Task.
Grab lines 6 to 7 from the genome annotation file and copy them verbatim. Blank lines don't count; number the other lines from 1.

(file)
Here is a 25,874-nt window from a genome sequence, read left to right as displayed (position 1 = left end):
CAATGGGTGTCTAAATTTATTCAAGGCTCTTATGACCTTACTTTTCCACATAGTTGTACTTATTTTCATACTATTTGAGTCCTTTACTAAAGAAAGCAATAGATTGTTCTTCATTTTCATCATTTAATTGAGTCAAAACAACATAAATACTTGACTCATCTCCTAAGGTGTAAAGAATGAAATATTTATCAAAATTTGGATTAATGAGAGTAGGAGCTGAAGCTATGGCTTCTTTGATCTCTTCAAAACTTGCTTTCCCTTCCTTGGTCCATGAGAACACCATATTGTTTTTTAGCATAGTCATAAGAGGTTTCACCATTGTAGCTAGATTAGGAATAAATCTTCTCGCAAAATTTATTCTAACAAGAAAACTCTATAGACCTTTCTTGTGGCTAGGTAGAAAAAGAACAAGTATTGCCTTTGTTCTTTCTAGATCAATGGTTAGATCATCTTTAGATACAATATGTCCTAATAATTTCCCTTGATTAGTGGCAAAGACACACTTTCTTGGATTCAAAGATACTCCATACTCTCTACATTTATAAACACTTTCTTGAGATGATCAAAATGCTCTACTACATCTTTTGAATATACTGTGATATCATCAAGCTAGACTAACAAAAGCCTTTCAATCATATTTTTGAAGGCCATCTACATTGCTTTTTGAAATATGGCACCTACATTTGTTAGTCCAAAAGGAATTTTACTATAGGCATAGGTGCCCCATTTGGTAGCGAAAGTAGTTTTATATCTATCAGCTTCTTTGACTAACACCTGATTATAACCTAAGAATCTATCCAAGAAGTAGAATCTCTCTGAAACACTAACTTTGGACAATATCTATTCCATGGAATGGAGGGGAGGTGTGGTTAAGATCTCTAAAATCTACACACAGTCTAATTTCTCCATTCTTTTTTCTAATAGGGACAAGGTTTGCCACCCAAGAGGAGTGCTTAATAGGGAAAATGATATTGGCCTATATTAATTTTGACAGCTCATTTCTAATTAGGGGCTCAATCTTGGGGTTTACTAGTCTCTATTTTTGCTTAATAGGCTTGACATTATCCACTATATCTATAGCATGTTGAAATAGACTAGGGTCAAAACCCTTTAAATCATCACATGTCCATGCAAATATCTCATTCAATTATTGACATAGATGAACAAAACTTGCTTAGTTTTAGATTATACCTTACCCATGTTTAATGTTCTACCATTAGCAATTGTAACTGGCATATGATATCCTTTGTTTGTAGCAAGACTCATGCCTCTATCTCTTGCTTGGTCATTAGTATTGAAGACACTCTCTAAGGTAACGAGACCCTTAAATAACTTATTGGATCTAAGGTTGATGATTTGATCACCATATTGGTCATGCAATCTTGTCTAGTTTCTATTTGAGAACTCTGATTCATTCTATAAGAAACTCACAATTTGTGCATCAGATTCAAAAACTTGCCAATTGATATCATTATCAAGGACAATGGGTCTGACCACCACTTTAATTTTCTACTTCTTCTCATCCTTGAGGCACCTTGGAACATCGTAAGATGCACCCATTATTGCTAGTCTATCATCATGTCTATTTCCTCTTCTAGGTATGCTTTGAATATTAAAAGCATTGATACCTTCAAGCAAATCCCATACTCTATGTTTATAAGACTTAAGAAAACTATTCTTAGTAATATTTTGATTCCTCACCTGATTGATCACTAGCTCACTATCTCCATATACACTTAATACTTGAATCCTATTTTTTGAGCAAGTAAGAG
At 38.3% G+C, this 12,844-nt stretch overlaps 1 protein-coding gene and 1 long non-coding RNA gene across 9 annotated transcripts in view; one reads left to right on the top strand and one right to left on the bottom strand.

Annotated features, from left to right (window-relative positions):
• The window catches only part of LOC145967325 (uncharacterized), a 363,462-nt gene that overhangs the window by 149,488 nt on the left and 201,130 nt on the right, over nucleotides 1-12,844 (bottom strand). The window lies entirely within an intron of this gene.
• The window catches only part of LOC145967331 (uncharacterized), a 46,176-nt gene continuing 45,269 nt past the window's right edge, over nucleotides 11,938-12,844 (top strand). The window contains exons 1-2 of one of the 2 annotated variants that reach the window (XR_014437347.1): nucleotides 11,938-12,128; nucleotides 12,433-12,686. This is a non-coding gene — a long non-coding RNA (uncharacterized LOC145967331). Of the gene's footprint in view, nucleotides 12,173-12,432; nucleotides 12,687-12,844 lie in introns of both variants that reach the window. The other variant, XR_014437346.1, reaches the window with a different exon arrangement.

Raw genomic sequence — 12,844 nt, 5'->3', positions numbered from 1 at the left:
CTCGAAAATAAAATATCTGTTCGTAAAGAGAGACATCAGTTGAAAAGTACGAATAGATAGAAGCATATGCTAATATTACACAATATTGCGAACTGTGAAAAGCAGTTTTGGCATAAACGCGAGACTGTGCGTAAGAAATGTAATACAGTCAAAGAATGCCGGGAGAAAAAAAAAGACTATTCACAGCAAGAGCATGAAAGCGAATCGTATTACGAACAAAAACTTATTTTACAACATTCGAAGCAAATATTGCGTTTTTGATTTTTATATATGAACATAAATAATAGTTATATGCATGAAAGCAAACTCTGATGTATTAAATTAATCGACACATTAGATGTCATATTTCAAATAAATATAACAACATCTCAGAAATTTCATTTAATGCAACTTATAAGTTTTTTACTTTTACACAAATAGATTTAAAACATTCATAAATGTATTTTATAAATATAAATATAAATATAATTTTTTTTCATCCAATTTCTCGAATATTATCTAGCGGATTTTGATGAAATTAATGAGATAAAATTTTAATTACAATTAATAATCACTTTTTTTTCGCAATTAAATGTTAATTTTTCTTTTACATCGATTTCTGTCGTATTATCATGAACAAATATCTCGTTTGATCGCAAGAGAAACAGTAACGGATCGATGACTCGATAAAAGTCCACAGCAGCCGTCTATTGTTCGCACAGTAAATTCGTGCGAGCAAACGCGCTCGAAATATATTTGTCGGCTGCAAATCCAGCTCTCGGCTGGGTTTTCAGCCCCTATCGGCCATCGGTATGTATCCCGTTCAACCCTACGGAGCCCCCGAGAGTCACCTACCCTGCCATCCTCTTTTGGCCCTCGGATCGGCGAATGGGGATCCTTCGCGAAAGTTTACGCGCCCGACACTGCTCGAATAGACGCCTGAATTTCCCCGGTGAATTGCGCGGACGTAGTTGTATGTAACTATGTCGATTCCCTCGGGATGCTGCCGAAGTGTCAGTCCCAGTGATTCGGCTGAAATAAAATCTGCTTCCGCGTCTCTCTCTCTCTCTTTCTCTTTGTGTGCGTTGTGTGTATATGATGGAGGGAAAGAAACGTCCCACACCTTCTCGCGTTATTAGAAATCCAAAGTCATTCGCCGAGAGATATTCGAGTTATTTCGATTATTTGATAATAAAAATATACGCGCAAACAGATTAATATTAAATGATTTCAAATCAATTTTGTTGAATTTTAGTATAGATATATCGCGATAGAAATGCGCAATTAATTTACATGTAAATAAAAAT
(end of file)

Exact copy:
• The window catches only part of LOC145967331 (uncharacterized), a 46,176-nt gene continuing 45,269 nt past the window's right edge, over nucleotides 11,938-12,844 (top strand). The window contains exons 1-2 of one of the 2 annotated variants that reach the window (XR_014437347.1): nucleotides 11,938-12,128; nucleotides 12,433-12,686. This is a non-coding gene — a long non-coding RNA (uncharacterized LOC145967331). Of the gene's footprint in view, nucleotides 12,173-12,432; nucleotides 12,687-12,844 lie in introns of both variants that reach the window. The other variant, XR_014437346.1, reaches the window with a different exon arrangement.

Raw genomic sequence — 12,844 nt, 5'->3', positions numbered from 1 at the left: